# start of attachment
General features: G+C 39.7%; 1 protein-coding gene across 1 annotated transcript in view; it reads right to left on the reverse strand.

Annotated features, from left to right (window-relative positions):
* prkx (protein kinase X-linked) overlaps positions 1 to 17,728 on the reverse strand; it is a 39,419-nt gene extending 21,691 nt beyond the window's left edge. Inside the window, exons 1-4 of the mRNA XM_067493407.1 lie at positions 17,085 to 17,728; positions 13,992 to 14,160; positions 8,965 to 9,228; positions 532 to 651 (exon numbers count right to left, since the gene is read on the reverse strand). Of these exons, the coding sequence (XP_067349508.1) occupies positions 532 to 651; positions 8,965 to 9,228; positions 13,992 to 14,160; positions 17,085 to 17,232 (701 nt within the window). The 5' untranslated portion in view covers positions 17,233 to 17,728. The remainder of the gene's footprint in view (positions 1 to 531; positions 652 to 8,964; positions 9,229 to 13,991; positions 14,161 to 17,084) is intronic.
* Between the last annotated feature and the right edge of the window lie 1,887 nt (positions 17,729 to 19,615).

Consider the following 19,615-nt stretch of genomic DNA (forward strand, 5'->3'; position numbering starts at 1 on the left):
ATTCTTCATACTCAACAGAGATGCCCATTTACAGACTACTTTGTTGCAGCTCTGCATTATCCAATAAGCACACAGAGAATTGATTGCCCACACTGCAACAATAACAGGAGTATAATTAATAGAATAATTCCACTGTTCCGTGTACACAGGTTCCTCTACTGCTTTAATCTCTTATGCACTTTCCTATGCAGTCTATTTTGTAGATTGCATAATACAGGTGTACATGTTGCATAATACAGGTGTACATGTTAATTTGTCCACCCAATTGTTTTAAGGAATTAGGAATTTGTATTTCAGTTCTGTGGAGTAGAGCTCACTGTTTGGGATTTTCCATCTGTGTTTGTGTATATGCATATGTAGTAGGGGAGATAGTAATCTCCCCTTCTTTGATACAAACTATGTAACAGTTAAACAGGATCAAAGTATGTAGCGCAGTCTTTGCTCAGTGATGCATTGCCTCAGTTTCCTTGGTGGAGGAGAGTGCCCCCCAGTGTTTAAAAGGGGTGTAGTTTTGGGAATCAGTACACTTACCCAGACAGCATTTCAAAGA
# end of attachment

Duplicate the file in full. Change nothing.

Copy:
General features: G+C 39.7%; 1 protein-coding gene across 1 annotated transcript in view; it reads right to left on the reverse strand.

Annotated features, from left to right (window-relative positions):
* prkx (protein kinase X-linked) overlaps positions 1 to 17,728 on the reverse strand; it is a 39,419-nt gene extending 21,691 nt beyond the window's left edge. Inside the window, exons 1-4 of the mRNA XM_067493407.1 lie at positions 17,085 to 17,728; positions 13,992 to 14,160; positions 8,965 to 9,228; positions 532 to 651 (exon numbers count right to left, since the gene is read on the reverse strand). Of these exons, the coding sequence (XP_067349508.1) occupies positions 532 to 651; positions 8,965 to 9,228; positions 13,992 to 14,160; positions 17,085 to 17,232 (701 nt within the window). The 5' untranslated portion in view covers positions 17,233 to 17,728. The remainder of the gene's footprint in view (positions 1 to 531; positions 652 to 8,964; positions 9,229 to 13,991; positions 14,161 to 17,084) is intronic.
* Between the last annotated feature and the right edge of the window lie 1,887 nt (positions 17,729 to 19,615).

Consider the following 19,615-nt stretch of genomic DNA (forward strand, 5'->3'; position numbering starts at 1 on the left):
ATTCTTCATACTCAACAGAGATGCCCATTTACAGACTACTTTGTTGCAGCTCTGCATTATCCAATAAGCACACAGAGAATTGATTGCCCACACTGCAACAATAACAGGAGTATAATTAATAGAATAATTCCACTGTTCCGTGTACACAGGTTCCTCTACTGCTTTAATCTCTTATGCACTTTCCTATGCAGTCTATTTTGTAGATTGCATAATACAGGTGTACATGTTGCATAATACAGGTGTACATGTTAATTTGTCCACCCAATTGTTTTAAGGAATTAGGAATTTGTATTTCAGTTCTGTGGAGTAGAGCTCACTGTTTGGGATTTTCCATCTGTGTTTGTGTATATGCATATGTAGTAGGGGAGATAGTAATCTCCCCTTCTTTGATACAAACTATGTAACAGTTAAACAGGATCAAAGTATGTAGCGCAGTCTTTGCTCAGTGATGCATTGCCTCAGTTTCCTTGGTGGAGGAGAGTGCCCCCCAGTGTTTAAAAGGGGTGTAGTTTTGGGAATCAGTACACTTACCCAGACAGCATTTCAAAGA